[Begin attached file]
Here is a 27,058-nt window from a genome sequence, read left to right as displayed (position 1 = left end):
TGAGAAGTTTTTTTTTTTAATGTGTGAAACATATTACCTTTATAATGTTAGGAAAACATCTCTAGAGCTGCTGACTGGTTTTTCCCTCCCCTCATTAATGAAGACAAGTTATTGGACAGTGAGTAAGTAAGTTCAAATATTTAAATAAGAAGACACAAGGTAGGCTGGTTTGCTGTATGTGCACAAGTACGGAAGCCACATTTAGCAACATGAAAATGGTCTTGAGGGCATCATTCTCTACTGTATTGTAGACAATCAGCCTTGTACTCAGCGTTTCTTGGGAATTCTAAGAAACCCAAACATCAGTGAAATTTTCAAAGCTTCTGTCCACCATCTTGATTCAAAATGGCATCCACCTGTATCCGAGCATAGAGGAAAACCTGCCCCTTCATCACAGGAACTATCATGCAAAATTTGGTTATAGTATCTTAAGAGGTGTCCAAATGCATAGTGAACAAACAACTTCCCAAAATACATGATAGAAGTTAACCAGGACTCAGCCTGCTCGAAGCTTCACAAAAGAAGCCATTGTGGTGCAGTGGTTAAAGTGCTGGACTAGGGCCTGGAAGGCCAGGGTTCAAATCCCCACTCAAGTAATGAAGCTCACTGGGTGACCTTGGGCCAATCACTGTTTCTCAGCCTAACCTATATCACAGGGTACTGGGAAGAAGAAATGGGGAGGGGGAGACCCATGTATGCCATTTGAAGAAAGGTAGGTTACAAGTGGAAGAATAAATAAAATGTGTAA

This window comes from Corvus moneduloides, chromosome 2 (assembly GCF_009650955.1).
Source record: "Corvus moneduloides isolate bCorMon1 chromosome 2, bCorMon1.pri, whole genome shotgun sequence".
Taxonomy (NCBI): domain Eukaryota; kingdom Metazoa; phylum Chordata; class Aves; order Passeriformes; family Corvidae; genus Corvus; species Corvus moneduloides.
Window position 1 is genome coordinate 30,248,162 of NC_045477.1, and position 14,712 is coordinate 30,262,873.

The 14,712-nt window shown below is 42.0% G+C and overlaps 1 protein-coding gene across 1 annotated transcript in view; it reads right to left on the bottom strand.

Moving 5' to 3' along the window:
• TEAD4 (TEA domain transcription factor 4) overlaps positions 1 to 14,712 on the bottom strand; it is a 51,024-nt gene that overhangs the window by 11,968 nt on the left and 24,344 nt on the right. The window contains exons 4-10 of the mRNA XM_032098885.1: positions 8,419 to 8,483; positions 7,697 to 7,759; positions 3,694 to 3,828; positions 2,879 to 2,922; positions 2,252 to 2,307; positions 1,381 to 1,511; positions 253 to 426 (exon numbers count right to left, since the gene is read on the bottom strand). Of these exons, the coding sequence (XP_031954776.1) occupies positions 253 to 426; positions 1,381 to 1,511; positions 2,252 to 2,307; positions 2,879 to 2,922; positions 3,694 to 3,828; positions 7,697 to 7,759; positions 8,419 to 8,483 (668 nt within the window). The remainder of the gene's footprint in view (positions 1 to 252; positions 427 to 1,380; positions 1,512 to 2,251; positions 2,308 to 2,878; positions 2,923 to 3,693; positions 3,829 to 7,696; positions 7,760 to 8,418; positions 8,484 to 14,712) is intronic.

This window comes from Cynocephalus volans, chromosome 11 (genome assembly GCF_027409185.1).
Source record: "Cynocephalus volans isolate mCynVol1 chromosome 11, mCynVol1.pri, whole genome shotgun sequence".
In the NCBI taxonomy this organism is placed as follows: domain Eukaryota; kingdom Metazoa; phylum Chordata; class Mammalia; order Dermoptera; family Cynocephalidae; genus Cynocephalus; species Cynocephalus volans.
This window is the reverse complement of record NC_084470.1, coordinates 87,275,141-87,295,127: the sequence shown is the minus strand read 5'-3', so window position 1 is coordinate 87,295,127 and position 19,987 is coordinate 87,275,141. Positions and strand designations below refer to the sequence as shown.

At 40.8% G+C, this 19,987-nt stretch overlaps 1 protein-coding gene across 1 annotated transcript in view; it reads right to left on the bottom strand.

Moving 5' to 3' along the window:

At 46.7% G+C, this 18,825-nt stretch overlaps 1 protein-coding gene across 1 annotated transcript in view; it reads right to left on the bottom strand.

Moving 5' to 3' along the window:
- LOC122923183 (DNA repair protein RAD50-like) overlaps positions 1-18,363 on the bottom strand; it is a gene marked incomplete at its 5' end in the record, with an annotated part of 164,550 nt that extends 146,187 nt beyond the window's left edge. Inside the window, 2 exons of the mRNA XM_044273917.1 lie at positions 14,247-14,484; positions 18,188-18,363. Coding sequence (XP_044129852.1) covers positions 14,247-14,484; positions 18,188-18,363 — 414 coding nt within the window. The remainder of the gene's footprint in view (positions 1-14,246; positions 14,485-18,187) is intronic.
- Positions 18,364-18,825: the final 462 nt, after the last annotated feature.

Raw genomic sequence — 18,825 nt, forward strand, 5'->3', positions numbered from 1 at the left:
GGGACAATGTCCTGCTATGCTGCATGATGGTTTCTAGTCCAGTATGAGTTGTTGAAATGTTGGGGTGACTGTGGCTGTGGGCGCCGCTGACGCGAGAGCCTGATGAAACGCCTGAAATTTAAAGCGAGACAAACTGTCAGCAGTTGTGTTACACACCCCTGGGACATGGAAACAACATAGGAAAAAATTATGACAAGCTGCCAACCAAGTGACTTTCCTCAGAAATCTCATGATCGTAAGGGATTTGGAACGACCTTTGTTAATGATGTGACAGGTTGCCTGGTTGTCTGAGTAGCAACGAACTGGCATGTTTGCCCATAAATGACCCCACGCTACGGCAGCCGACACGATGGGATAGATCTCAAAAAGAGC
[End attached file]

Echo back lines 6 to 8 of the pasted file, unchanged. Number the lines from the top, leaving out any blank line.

Window position 1 is genome coordinate 30,248,162 of NC_045477.1, and position 14,712 is coordinate 30,262,873.

The 14,712-nt window shown below is 42.0% G+C and overlaps 1 protein-coding gene across 1 annotated transcript in view; it reads right to left on the bottom strand.

Moving 5' to 3' along the window: